There is no single test that proves a person has Alzheimer's. While physicians can almost always determine if a person has dementia, it may be difficult to determine the exact cause. Diagnosing Alzheimer's involves a complete assessment that considers all possible causes.
During the medical workup, your health care provider will review your medical history. He or she will want to know about any current and past illnesses, as well as any medications you are taking. The doctor will also ask about key medical conditions affecting other family members, including whether they may have had Alzheimer's disease or other dementias.
What to expect
Take our interactive tour to learn what to expect when being evaluated for memory and thinking problems.
Take the Tour
Physical exam and diagnostic tests
During a medical workup, you can expect the physician to:
- Ask about diet, nutrition and use of alcohol.
- Review all medications. (Bring a list or the containers of all medicines currently being taken, including over-the-counter drugs and supplements.)
- Check blood pressure, temperature and pulse.
- Listen to the heart and lungs.
- Perform other procedures to assess overall health.
- Collect blood or urine samples for laboratory testing.
Information from a physical exam and laboratory tests can help identify health issues that can cause symptoms of dementia. Conditions other than Alzheimer's that may cause confused thinking, trouble focusing or memory problems include anemia, infection, diabetes, kidney disease, liver disease, certain vitamin deficiencies, thyroid abnormalities, and problems with the heart, blood vessels and lungs.
Be prepared for the doctor to ask:
- What kind of symptoms have you noticed?
- When did they begin?
- How often do they happen?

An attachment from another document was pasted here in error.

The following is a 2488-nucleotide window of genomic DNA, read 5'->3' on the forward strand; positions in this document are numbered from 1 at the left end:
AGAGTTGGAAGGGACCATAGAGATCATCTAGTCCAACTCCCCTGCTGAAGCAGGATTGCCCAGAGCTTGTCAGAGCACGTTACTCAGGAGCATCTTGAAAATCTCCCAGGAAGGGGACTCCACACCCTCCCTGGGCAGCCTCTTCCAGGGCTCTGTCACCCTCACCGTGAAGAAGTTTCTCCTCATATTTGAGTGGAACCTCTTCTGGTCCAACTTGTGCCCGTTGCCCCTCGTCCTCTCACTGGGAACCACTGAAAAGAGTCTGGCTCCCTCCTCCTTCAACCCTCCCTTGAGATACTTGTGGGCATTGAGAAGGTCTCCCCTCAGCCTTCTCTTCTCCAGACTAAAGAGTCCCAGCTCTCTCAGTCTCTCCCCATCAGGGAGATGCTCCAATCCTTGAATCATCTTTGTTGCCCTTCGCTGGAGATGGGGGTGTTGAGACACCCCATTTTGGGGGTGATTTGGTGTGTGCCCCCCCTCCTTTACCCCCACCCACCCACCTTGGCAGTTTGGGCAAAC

- Have they gotten worse?
Having a family member or caregiver with you to provide input can be helpful.
Use our Doctor Visit Checklist (PDF) to get ready for your appointment.
If the diagnosis is Alzheimer’s or another dementia, you are not alone. Join our free online community AlzConnected
to share questions, experiences and practical tips via message boards and live chat rooms.
During a neurological exam, the physician will closely evaluate the person for problems that may signal brain disorders other than Alzheimer's. The doctor will look for signs of small or large strokes, Parkinson's disease, brain tumors, fluid accumulation on the brain, and other illnesses that may impair memory or thinking.
If the evaluation does not indicate Alzheimer's disease or another dementia, but the symptoms continue to get worse over time, your doctor may need to order more tests, or you may wish to get a second opinion.
The physician will test:
- Coordination, muscle tone and strength.
- Eye movement.
The neurological exam may also include a brain imaging study.
Learn more: What Is Alzheimer's?, What Is Dementia? and Types of Dementia.
Home screening tests for dementia
A number of dementia screening tests have been marketed directly to consumers. None of these tests have been scientifically proven to be accurate. Furthermore, the tests can have false-positive results, meaning that individuals can have results saying they have dementia when in fact they do not. This is extremely unlikely to happen if the individual visits a physician to seek care and potential diagnosis. For these and other reasons, the Alzheimer's Association believes that home screening tests cannot and should not be used as a substitute for a thorough examination by a skilled doctor. The whole process of assessment and diagnosis should be carried out within the context of an ongoing relationship with a responsible and qualified health care professional.
Mental status tests
Mental status testing evaluates memory, ability to solve simple problems and other thinking skills. Such tests give an overall sense of whether a person:
- Is aware of symptoms.
- Knows the date, time, and where he or she is.
- Can remember a short list of words, follow instructions and do simple calculations.